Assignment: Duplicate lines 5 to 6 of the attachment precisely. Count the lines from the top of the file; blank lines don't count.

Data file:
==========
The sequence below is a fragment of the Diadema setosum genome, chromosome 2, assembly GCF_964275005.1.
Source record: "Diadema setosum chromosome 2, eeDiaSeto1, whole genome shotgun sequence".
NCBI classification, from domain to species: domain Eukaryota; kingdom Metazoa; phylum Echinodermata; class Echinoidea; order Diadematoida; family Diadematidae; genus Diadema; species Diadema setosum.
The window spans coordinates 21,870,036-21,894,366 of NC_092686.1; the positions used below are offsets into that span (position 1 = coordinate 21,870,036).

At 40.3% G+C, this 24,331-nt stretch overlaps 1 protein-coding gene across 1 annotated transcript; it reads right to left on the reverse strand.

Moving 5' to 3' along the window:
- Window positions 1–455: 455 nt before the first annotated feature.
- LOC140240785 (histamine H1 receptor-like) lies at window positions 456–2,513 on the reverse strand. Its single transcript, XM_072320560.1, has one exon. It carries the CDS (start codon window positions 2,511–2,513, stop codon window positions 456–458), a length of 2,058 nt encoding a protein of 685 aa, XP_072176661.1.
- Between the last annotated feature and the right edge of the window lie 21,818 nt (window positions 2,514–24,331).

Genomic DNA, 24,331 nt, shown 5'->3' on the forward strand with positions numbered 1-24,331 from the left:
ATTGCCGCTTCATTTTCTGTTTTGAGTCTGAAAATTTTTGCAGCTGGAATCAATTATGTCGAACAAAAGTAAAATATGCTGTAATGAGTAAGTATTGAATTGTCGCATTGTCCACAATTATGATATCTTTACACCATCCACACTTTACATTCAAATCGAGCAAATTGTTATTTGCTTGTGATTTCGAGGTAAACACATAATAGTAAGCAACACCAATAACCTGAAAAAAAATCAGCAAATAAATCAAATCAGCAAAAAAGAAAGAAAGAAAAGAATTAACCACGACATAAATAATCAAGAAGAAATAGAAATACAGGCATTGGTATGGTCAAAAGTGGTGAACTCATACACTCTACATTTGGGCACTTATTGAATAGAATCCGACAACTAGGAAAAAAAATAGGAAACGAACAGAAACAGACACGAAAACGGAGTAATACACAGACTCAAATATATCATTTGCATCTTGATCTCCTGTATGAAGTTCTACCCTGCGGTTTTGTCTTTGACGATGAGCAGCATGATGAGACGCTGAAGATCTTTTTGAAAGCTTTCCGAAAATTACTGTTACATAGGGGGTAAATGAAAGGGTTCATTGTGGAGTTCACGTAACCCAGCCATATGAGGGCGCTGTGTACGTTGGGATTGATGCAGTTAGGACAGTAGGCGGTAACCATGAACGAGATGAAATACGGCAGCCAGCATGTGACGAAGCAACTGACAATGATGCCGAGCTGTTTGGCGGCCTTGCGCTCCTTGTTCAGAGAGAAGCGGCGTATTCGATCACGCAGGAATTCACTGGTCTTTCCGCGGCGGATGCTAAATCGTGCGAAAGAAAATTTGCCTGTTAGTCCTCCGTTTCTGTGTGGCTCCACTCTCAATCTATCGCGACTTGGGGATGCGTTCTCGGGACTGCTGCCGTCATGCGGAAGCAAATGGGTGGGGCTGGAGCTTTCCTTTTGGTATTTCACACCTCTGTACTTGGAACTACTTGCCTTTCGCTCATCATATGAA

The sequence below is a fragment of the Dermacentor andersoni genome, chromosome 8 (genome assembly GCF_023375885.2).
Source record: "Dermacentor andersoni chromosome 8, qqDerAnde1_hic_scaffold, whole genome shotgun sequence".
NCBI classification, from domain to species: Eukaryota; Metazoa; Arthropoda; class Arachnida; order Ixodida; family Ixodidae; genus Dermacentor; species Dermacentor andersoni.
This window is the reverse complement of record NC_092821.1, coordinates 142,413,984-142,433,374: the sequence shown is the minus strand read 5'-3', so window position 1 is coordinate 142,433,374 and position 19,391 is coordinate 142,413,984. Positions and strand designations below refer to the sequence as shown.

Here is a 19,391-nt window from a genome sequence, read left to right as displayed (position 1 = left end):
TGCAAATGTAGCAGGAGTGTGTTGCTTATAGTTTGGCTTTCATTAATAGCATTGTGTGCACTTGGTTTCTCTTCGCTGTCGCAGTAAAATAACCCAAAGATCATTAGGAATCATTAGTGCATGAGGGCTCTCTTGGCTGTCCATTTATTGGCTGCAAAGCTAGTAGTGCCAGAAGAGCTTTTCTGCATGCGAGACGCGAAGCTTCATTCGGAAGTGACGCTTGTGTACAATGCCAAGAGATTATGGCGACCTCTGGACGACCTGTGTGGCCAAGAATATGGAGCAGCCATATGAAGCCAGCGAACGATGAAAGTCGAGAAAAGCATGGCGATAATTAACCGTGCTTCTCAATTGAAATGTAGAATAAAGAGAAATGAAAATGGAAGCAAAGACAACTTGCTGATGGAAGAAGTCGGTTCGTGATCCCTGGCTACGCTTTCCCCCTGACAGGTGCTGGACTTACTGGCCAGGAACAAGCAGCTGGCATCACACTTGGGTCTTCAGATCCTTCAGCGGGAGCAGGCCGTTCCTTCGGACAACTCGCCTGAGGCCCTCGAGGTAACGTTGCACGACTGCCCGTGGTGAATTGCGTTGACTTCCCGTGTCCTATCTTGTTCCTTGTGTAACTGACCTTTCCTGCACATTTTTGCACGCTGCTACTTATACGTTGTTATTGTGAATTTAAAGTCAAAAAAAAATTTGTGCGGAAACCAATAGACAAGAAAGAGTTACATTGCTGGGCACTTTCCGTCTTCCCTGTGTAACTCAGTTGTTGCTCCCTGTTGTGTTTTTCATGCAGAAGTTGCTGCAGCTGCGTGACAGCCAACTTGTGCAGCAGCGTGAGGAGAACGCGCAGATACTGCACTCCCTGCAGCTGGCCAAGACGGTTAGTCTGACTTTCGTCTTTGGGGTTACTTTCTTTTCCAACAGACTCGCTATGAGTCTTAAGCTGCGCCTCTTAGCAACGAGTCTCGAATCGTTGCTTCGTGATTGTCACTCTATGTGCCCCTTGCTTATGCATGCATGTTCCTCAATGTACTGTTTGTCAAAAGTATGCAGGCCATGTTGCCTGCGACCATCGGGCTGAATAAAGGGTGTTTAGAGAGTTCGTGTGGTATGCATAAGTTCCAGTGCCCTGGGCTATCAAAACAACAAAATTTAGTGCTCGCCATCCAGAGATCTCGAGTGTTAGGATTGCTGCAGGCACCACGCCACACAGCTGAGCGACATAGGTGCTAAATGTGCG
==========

At 40.3% G+C, this 24,331-nt stretch overlaps 1 protein-coding gene across 1 annotated transcript; it reads right to left on the reverse strand.

Moving 5' to 3' along the window: